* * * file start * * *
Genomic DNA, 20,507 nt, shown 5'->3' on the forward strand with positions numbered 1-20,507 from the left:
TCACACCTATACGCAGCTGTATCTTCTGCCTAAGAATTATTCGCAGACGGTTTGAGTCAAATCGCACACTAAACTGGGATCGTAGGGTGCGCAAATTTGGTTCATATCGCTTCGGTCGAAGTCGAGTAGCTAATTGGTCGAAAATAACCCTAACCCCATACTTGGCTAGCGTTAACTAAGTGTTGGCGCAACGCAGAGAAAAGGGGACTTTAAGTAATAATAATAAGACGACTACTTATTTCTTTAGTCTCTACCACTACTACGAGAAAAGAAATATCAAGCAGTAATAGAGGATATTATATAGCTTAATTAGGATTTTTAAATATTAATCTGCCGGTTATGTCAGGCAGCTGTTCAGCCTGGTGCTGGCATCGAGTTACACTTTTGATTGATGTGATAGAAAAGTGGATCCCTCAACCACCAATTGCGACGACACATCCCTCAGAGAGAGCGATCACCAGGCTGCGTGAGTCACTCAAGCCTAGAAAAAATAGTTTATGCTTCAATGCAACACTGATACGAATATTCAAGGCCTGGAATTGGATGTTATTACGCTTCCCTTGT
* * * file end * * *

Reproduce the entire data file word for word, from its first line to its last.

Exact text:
Genomic DNA, 20,507 nt, shown 5'->3' on the forward strand with positions numbered 1-20,507 from the left:
TCACACCTATACGCAGCTGTATCTTCTGCCTAAGAATTATTCGCAGACGGTTTGAGTCAAATCGCACACTAAACTGGGATCGTAGGGTGCGCAAATTTGGTTCATATCGCTTCGGTCGAAGTCGAGTAGCTAATTGGTCGAAAATAACCCTAACCCCATACTTGGCTAGCGTTAACTAAGTGTTGGCGCAACGCAGAGAAAAGGGGACTTTAAGTAATAATAATAAGACGACTACTTATTTCTTTAGTCTCTACCACTACTACGAGAAAAGAAATATCAAGCAGTAATAGAGGATATTATATAGCTTAATTAGGATTTTTAAATATTAATCTGCCGGTTATGTCAGGCAGCTGTTCAGCCTGGTGCTGGCATCGAGTTACACTTTTGATTGATGTGATAGAAAAGTGGATCCCTCAACCACCAATTGCGACGACACATCCCTCAGAGAGAGCGATCACCAGGCTGCGTGAGTCACTCAAGCCTAGAAAAAATAGTTTATGCTTCAATGCAACACTGATACGAATATTCAAGGCCTGGAATTGGATGTTATTACGCTTCCCTTGT